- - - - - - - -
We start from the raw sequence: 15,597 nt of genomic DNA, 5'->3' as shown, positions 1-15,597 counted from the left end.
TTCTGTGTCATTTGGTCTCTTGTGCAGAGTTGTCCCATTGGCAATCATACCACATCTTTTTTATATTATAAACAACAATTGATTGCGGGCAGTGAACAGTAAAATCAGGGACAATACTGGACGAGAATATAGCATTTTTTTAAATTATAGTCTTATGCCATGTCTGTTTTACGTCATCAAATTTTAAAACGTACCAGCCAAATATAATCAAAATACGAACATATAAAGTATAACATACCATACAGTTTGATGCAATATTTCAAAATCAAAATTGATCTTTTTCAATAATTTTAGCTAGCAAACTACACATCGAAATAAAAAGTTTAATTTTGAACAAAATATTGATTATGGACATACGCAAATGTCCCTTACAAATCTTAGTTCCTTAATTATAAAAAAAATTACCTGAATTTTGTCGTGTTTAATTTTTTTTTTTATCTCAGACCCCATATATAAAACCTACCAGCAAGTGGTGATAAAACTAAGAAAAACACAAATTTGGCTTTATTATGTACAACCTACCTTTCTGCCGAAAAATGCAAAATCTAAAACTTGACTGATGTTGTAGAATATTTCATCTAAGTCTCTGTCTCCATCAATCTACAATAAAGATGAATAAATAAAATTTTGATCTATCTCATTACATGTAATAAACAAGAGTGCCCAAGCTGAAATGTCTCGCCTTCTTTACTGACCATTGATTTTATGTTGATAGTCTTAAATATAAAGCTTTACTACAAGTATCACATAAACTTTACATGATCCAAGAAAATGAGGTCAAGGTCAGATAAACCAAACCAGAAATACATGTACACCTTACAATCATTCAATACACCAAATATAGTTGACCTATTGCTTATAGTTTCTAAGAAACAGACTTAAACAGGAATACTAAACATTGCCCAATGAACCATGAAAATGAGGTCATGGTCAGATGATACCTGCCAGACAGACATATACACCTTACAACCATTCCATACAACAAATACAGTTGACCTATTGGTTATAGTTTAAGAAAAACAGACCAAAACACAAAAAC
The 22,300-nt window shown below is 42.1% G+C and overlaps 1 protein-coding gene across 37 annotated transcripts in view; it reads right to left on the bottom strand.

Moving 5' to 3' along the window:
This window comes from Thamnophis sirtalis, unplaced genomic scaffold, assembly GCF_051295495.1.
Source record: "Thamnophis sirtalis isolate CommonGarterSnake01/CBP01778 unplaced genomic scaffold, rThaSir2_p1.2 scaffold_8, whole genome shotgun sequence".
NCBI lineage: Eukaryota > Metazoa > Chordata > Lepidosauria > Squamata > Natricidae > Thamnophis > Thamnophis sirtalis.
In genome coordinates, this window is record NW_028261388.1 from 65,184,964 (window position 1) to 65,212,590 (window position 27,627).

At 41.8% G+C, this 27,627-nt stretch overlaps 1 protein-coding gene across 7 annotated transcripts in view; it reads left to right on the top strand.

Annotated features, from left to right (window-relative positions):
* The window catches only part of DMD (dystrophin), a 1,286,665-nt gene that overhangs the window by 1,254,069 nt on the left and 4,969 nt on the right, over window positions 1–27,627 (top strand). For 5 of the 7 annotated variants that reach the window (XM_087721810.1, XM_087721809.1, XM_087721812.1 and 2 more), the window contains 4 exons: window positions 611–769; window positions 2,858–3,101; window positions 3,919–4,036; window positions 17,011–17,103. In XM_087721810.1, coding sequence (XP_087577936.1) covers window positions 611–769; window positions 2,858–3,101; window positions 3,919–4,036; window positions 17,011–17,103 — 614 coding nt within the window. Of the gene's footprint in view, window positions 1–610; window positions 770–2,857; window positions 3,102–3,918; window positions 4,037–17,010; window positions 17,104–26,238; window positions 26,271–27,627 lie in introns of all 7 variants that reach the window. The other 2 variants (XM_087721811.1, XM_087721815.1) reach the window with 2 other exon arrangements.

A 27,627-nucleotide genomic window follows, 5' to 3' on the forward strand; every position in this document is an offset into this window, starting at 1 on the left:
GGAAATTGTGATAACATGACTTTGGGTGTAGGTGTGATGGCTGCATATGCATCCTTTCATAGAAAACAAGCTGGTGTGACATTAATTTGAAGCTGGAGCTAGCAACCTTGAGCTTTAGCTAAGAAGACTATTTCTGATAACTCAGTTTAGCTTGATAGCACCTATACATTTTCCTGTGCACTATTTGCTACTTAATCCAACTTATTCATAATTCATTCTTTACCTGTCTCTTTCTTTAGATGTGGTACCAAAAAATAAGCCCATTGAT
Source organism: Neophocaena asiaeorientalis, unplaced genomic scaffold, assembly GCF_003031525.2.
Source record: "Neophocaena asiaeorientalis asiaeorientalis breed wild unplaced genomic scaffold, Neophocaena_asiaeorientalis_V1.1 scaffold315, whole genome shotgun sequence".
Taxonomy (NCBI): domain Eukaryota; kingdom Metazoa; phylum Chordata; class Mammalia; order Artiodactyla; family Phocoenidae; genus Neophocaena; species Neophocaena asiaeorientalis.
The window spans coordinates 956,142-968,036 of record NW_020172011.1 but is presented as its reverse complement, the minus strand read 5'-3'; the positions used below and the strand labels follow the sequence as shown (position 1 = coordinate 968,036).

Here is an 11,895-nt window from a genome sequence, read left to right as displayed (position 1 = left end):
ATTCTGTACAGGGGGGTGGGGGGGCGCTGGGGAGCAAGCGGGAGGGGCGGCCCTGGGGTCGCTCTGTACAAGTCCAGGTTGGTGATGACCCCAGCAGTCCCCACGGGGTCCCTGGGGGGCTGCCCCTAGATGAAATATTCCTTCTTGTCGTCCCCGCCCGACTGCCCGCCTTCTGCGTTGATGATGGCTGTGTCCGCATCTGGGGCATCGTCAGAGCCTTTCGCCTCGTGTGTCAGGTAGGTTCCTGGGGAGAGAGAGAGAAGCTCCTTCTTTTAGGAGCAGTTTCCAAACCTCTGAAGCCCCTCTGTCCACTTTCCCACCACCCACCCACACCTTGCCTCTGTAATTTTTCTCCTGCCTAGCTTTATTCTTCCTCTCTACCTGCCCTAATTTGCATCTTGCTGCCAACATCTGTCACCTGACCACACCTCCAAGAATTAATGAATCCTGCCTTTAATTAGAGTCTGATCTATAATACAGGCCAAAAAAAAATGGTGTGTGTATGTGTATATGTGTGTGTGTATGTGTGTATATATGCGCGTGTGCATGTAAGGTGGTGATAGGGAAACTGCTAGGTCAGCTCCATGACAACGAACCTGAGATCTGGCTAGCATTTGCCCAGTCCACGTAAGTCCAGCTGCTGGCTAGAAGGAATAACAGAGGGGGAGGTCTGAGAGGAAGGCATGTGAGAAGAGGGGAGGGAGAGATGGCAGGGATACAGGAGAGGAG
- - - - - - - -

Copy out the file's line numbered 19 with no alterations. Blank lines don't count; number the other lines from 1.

ATTCTGTACAGGGGGGTGGGGGGGCGCTGGGGAGCAAGCGGGAGGGGCGGCCCTGGGGTCGCTCTGTACAAGTCCAGGTTGGTGATGACCCCAGCAGTCCCCACGGGGTCCCTGGGGGGCTGCCCCTAGATGAAATATTCCTTCTTGTCGTCCCCGCCCGACTGCCCGCCTTCTGCGTTGATGATGGCTGTGTCCGCATCTGGGGCATCGTCAGAGCCTTTCGCCTCGTGTGTCAGGTAGGTTCCTGGGGAGAGAGAGAGAAGCTCCTTCTTTTAGGAGCAGTTTCCAAACCTCTGAAGCCCCTCTGTCCACTTTCCCACCACCCACCCACACCTTGCCTCTGTAATTTTTCTCCTGCCTAGCTTTATTCTTCCTCTCTACCTGCCCTAATTTGCATCTTGCTGCCAACATCTGTCACCTGACCACACCTCCAAGAATTAATGAATCCTGCCTTTAATTAGAGTCTGATCTATAATACAGGCCAAAAAAAAATGGTGTGTGTATGTGTATATGTGTGTGTGTATGTGTGTATATATGCGCGTGTGCATGTAAGGTGGTGATAGGGAAACTGCTAGGTCAGCTCCATGACAACGAACCTGAGATCTGGCTAGCATTTGCCCAGTCCACGTAAGTCCAGCTGCTGGCTAGAAGGAATAACAGAGGGGGAGGTCTGAGAGGAAGGCATGTGAGAAGAGGGGAGGGAGAGATGGCAGGGATACAGGAGAGGAG